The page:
Yes, nicotine addiction is partly physical. But the mental aspect of quitting cannot be stressed enough.
A new study found that texting encouraging messages helps people quit smoking. The study, published in British medical journal The Lancet, tracked 5,800 smokers who tried to quit.
For one group, the researchers simply sent text messages thanking participants for partaking in the study. For another group, they sent out encouraging messages.
The following are some of the encouraging text messages sent:
- think you'll put on weight when you quit? We're here to help - We'll TXT weight control and exercise tips, recipes and motivation tips
- TODAY is the start of being QUIT forever, you do it
- This is it! - QUIT DAY, throw away all your fags [cigarettes in British English]
Moreover, the group that received encouraging text messages could text the program in crucial moments.
When they're battling with a bout of physical craving, they can text crave and receive something like this: Cravings last less than 5 minutes on average. To help distract yourself, try sipping a drink slowly until the craving is over.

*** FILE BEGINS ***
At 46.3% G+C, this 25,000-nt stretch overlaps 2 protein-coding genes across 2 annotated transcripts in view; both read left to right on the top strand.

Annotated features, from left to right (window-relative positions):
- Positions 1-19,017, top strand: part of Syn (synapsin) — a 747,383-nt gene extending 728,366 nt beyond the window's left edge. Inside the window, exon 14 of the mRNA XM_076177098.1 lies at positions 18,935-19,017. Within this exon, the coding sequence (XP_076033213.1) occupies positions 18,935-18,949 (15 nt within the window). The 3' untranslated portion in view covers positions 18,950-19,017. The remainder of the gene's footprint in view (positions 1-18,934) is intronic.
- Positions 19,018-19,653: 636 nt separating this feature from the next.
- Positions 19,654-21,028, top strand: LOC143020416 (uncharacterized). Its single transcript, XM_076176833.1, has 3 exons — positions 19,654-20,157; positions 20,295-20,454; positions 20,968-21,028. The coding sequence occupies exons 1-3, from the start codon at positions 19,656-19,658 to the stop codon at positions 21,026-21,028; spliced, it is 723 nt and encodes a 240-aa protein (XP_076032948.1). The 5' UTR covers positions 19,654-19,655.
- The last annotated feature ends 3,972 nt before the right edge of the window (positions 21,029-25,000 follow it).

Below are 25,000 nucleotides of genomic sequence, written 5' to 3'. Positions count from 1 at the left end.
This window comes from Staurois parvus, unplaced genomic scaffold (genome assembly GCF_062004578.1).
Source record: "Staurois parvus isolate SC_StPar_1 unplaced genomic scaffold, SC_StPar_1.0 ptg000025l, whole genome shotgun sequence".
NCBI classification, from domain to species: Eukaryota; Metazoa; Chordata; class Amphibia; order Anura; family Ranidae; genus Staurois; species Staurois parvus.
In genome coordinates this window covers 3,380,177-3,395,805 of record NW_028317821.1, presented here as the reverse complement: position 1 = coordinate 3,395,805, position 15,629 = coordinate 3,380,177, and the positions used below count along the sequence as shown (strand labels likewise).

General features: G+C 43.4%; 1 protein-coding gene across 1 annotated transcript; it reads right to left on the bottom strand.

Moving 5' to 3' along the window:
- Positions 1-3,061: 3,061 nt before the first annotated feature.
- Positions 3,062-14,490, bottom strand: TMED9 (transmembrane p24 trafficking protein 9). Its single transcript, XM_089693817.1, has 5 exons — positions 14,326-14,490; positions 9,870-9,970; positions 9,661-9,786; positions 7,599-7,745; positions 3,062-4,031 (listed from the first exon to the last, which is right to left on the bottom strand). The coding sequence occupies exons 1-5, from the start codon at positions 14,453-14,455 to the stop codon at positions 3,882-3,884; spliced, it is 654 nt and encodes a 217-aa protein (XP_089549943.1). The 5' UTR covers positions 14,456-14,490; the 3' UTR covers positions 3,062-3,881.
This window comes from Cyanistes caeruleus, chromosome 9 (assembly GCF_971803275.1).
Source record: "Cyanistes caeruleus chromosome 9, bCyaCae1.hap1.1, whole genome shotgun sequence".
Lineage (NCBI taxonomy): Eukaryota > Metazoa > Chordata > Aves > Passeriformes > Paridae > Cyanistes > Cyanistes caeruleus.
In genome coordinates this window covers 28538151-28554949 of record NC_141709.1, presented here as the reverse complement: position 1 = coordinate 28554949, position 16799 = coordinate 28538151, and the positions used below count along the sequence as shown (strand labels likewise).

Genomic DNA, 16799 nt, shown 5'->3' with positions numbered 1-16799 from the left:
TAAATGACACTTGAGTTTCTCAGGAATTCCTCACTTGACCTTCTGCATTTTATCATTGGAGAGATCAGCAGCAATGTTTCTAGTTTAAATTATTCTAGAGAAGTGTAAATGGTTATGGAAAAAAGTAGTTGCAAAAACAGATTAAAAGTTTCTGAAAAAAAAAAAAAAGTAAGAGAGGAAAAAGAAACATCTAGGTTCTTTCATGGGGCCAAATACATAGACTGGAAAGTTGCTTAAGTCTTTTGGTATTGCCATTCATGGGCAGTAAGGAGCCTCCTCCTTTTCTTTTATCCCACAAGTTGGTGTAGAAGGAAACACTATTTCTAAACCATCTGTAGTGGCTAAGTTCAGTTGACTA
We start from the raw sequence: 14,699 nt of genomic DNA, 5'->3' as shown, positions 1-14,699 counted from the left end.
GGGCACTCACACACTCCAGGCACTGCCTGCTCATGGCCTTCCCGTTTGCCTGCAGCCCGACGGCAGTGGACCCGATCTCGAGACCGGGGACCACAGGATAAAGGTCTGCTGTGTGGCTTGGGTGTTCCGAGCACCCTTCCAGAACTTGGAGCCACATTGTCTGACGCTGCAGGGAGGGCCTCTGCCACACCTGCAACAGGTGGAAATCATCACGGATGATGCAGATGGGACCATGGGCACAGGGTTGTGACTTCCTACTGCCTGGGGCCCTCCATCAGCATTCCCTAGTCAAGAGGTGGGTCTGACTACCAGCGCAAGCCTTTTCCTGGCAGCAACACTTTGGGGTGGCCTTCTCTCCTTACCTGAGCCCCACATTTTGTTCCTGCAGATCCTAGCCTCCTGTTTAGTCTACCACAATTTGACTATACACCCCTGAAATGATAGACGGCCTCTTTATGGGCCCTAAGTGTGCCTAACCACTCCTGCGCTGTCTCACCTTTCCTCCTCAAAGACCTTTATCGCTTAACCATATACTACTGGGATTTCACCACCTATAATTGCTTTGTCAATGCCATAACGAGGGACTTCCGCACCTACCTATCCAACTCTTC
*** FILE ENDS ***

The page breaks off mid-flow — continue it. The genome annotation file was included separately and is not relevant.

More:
If they lapse (i.e. cave in and take a smoke) they can text lapse and receive something like this: Don't feel bad or guilty if you've slipped. You've achieved a lot by stopping for a while. Slip-ups can be a normal part of the quitting process. Keep going, you can do it!
The result is that the quit rate for the group that received the encouraging texts (10.7 percent) was twice the quit rate of those who received none (4.9 percent).
The earliest and arguably most successful advocate of a mental approach to quitting smoking is the late Allen Carr in his classic book The Easy Way To Stop Smoking. His clinics claim a 95 percent quit rate (based on the money back guarantee).
Carr's core message is that smokers don't want to quit largely because they're afraid to give up what they think is a genuine pleasure. Meanwhile, the truth is that nicotine withdrawal makes the body anxious all the time and smoking only relieves that anxiety.
He compared the feeling of smoking to the relief a person experiences when he removes a pair of tight boots he's been wearing all whole day.
Carr believes once the smoker understands smoking in this proper light, he would naturally quit.